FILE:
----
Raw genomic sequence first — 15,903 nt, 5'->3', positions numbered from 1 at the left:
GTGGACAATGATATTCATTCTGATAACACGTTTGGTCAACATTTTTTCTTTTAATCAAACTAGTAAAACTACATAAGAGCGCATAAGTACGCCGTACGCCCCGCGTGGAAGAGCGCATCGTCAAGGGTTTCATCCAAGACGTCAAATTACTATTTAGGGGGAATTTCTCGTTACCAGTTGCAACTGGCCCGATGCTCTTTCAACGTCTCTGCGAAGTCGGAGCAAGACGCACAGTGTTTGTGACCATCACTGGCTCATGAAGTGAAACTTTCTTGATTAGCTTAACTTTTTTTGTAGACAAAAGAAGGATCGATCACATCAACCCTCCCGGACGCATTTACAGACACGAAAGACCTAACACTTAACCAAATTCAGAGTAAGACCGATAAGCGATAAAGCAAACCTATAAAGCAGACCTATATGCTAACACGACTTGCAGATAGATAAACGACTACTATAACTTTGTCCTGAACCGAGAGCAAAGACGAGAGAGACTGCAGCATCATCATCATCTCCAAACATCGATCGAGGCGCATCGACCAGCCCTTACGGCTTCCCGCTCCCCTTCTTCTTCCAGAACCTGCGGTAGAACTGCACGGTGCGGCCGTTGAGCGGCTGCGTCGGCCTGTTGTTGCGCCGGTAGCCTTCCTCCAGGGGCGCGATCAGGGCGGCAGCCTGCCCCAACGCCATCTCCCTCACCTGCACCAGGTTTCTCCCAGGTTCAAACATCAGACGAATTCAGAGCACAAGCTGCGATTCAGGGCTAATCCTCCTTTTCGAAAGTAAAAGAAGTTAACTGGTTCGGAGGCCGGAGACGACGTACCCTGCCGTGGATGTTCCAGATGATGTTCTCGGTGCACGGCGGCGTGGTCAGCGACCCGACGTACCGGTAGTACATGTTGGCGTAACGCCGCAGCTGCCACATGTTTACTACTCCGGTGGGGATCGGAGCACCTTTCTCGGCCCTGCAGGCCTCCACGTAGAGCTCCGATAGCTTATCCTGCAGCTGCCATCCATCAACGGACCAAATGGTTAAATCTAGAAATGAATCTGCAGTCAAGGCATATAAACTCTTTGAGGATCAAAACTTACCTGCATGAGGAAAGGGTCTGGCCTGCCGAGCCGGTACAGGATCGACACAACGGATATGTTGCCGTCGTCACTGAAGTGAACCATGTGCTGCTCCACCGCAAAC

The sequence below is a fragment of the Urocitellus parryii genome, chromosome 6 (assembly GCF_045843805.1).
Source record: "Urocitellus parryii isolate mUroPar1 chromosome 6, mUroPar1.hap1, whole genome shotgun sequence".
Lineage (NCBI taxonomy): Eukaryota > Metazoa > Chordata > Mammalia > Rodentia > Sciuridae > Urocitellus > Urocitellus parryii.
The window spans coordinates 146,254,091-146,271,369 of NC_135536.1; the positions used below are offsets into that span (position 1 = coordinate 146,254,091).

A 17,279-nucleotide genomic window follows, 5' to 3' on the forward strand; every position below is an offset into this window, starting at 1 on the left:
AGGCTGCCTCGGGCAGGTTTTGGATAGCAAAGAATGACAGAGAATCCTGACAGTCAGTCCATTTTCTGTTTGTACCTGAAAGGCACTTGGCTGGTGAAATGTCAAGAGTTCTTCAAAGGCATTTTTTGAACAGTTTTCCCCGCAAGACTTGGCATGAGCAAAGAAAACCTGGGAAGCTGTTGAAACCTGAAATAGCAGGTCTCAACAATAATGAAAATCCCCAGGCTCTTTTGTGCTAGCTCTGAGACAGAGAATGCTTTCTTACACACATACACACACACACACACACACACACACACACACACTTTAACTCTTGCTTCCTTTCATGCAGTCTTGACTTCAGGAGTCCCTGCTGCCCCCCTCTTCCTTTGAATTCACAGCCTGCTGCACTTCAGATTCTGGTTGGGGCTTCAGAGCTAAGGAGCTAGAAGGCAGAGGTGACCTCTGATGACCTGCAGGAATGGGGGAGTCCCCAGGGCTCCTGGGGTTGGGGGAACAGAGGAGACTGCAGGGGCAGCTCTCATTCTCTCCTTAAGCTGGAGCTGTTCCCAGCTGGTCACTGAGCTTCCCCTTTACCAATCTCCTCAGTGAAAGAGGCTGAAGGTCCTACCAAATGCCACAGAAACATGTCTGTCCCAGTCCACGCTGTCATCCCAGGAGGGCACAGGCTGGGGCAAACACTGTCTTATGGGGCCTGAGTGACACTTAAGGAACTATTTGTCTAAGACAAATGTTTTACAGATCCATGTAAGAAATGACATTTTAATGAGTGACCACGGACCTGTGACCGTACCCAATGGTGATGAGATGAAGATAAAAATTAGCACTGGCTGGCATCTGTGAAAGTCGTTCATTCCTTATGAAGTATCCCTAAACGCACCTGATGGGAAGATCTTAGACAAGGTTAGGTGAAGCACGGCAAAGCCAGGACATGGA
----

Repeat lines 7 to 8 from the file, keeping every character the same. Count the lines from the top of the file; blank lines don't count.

A 17,279-nucleotide genomic window follows, 5' to 3' on the forward strand; every position below is an offset into this window, starting at 1 on the left:
AGGCTGCCTCGGGCAGGTTTTGGATAGCAAAGAATGACAGAGAATCCTGACAGTCAGTCCATTTTCTGTTTGTACCTGAAAGGCACTTGGCTGGTGAAATGTCAAGAGTTCTTCAAAGGCATTTTTTGAACAGTTTTCCCCGCAAGACTTGGCATGAGCAAAGAAAACCTGGGAAGCTGTTGAAACCTGAAATAGCAGGTCTCAACAATAATGAAAATCCCCAGGCTCTTTTGTGCTAGCTCTGAGACAGAGAATGCTTTCTTACACACATACACACACACACACACACACACACACACACACACTTTAACTCTTGCTTCCTTTCATGCAGTCTTGACTTCAGGAGTCCCTGCTGCCCCCCTCTTCCTTTGAATTCACAGCCTGCTGCACTTCAGATTCTGGTTGGGGCTTCAGAGCTAAGGAGCTAGAAGGCAGAGGTGACCTCTGATGACCTGCAGGAATGGGGGAGTCCCCAGGGCTCCTGGGGTTGGGGGAACAGAGGAGACTGCAGGGGCAGCTCTCATTCTCTCCTTAAGCTGGAGCTGTTCCCAGCTGGTCACTGAGCTTCCCCTTTACCAATCTCCTCAGTGAAAGAGGCTGAAGGTCCTACCAAATGCCACAGAAACATGTCTGTCCCAGTCCACGCTGTCATCCCAGGAGGGCACAGGCTGGGGCAAACACTGTCTTATGGGGCCTGAGTGACACTTAAGGAACTATTTGTCTAAGACAAATGTTTTACAGATCCATGTAAGAAATGACATTTTAATGAGTGACCACGGACCTGTGACCGTACCCAATGGTGATGAGATGAAGATAAAAATTAGCACTGGCTGGCATCTGTGAAAGTCGTTCATTCCTTATGAAGTATCCCTAAACGCACCTGATGGGAAGATCTTAGACAAGGTTAGGTGAAGCACGGCAAAGCCAGGACATGGA